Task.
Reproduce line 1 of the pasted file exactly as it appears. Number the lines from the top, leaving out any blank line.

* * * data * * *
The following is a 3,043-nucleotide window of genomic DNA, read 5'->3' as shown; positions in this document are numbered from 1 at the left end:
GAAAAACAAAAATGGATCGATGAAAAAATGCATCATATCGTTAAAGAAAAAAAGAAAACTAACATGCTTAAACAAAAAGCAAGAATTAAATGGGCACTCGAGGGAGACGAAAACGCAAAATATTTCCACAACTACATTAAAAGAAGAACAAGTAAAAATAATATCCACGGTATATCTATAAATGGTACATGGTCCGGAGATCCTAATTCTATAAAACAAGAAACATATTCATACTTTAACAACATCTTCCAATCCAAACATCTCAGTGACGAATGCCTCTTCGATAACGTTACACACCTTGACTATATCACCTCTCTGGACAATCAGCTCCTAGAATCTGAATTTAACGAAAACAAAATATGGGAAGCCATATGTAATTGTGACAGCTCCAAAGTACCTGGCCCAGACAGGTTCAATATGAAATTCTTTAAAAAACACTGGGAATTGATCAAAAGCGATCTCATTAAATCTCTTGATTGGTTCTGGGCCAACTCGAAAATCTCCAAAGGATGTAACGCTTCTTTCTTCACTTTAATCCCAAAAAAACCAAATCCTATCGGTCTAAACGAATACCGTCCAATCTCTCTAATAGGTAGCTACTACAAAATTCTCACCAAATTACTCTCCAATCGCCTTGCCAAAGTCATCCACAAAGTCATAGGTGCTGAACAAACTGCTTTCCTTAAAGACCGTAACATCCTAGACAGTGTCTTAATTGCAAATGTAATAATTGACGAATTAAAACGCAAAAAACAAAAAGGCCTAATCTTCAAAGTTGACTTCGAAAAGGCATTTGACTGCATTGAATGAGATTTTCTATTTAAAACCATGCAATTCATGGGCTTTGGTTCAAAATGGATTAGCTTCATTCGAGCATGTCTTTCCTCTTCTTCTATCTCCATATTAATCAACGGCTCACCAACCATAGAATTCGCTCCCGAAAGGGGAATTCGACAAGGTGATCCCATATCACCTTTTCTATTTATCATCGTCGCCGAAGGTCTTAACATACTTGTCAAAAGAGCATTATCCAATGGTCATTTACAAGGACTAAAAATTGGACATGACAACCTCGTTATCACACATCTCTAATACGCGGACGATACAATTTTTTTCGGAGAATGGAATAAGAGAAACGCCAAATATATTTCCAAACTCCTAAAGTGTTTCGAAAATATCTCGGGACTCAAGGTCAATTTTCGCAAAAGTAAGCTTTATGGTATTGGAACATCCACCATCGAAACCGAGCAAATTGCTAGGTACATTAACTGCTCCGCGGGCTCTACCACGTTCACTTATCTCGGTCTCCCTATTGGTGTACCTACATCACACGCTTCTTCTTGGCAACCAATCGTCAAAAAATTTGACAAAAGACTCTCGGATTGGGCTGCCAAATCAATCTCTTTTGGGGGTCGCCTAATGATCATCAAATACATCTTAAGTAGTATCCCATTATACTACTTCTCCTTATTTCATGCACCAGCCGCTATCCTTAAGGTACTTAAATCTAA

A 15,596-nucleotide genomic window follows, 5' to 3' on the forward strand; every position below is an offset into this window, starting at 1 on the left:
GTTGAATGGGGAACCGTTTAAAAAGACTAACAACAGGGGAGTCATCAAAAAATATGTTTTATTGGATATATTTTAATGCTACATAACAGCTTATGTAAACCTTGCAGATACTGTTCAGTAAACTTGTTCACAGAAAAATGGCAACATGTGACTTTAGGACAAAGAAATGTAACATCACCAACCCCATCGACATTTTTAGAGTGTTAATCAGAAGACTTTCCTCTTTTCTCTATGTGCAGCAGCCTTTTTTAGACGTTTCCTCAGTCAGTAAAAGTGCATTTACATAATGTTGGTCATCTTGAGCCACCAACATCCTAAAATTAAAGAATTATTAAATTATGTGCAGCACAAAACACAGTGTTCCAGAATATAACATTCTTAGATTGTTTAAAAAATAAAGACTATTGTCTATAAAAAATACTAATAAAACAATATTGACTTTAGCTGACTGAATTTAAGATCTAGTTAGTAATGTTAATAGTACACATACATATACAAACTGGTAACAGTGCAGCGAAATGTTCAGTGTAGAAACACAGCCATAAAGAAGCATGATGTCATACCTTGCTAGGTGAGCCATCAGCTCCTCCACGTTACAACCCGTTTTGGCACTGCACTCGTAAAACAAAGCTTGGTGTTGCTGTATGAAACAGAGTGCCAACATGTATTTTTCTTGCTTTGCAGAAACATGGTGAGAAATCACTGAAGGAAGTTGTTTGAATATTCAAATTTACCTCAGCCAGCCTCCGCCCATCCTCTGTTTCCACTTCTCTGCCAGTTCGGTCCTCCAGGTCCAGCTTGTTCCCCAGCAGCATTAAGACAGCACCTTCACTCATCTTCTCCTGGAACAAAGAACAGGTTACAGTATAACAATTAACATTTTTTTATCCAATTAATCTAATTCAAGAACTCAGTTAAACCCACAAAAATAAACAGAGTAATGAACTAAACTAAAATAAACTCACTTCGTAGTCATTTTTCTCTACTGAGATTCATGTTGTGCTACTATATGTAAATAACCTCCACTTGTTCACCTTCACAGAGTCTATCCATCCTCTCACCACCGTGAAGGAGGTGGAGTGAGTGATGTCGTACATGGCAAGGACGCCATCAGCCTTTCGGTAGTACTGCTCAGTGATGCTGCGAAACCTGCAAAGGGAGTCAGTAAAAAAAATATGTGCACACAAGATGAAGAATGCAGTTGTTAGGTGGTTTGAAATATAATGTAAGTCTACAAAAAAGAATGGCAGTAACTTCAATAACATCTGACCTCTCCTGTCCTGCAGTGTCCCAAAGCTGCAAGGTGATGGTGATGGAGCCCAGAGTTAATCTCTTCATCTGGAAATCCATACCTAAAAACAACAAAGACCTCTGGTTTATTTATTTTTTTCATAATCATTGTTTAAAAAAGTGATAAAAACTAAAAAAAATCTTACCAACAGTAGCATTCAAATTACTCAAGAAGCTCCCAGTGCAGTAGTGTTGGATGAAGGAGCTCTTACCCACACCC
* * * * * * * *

The following is a 3,043-nucleotide window of genomic DNA, read 5'->3' as shown; positions in this document are numbered from 1 at the left end: